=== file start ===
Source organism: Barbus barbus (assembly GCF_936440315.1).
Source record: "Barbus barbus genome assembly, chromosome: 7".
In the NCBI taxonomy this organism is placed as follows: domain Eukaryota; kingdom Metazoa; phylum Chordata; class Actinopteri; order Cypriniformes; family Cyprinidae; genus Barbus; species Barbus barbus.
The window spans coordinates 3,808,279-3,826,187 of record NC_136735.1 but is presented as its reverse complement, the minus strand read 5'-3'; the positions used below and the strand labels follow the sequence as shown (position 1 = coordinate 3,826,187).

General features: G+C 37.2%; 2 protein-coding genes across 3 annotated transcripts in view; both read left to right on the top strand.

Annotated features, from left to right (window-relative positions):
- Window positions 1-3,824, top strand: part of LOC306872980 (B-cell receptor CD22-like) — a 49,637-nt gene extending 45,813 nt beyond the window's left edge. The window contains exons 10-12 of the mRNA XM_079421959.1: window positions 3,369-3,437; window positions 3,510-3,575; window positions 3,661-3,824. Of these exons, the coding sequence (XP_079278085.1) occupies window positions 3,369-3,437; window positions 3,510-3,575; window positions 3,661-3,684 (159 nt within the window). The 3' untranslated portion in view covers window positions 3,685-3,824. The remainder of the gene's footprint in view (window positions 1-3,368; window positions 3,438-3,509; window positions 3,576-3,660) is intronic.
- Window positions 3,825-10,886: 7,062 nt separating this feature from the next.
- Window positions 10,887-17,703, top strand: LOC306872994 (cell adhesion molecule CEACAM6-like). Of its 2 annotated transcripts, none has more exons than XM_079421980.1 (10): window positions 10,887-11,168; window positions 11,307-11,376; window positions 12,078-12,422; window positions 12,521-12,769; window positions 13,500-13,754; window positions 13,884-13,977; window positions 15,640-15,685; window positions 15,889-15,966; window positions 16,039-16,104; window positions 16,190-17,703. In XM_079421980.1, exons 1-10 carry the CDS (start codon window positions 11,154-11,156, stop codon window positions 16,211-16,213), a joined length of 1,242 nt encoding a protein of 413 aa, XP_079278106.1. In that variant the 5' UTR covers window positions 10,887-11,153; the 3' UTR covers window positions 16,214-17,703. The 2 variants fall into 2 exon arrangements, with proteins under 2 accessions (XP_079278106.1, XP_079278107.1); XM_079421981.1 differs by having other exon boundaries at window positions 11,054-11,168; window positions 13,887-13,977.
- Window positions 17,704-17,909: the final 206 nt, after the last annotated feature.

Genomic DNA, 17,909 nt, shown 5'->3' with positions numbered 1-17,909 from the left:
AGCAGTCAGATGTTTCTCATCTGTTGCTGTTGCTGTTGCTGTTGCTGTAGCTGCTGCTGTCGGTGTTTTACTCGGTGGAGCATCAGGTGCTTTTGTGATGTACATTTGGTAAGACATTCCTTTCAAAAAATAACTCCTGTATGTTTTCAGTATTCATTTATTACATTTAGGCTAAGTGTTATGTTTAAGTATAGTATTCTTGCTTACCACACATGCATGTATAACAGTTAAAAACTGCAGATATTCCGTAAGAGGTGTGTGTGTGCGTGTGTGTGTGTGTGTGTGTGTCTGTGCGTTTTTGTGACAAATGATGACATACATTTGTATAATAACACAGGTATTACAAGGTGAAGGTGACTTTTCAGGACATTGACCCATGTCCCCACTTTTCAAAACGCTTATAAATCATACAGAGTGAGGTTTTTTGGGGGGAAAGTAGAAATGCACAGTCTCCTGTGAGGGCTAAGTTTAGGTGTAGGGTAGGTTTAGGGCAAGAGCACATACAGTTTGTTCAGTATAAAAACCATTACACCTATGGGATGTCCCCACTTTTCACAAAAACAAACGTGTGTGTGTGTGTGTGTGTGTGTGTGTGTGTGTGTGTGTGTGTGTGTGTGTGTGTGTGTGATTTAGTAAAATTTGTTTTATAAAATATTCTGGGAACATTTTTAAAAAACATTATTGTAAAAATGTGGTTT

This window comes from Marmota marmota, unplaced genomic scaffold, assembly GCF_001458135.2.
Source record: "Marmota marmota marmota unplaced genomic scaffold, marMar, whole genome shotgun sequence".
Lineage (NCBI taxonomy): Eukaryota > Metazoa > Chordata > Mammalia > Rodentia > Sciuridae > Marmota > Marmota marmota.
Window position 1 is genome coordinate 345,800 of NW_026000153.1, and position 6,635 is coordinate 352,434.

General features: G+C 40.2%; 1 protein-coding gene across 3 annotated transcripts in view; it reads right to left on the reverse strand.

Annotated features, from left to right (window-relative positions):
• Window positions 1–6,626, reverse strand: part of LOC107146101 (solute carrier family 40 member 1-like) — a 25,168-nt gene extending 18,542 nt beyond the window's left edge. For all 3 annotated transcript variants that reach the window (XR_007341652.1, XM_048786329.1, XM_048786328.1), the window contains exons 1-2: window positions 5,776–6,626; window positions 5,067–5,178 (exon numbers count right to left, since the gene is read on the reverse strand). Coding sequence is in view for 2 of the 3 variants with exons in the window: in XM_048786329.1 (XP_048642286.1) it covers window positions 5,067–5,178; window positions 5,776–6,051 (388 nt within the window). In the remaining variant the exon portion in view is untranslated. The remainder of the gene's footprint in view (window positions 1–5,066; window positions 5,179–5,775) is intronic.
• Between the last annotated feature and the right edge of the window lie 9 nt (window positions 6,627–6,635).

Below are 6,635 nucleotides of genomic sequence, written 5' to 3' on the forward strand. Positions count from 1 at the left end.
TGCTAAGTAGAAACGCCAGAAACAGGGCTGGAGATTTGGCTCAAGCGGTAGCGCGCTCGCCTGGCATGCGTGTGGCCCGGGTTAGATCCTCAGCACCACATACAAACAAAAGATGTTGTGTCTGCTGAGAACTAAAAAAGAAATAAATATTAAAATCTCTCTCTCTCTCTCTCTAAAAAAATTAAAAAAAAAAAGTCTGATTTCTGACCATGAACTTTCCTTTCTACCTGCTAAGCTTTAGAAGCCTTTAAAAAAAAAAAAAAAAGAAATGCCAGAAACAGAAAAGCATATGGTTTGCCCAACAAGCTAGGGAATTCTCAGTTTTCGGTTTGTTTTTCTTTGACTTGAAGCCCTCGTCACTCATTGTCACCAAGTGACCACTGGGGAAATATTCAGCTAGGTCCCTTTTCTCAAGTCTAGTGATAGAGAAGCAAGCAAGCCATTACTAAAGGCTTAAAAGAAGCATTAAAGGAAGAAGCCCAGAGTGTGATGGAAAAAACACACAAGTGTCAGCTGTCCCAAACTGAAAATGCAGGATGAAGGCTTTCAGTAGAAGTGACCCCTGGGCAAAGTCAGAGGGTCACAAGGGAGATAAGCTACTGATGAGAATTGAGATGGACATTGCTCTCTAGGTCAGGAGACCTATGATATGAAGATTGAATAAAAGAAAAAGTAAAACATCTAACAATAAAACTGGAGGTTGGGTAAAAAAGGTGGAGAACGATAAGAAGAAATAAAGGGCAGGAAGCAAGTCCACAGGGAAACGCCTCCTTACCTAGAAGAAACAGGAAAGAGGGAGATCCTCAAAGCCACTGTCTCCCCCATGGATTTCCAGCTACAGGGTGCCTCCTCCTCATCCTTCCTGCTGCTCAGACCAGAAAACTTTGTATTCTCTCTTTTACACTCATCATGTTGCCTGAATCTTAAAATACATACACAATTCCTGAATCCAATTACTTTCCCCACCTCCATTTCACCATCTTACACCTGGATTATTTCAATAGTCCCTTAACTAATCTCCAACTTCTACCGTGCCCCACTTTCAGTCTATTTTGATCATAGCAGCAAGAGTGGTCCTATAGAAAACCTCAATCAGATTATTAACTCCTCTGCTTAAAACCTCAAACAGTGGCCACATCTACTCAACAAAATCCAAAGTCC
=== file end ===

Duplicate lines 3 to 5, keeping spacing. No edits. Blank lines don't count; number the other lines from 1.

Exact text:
In the NCBI taxonomy this organism is placed as follows: domain Eukaryota; kingdom Metazoa; phylum Chordata; class Actinopteri; order Cypriniformes; family Cyprinidae; genus Barbus; species Barbus barbus.
The window spans coordinates 3,808,279-3,826,187 of record NC_136735.1 but is presented as its reverse complement, the minus strand read 5'-3'; the positions used below and the strand labels follow the sequence as shown (position 1 = coordinate 3,826,187).

General features: G+C 37.2%; 2 protein-coding genes across 3 annotated transcripts in view; both read left to right on the top strand.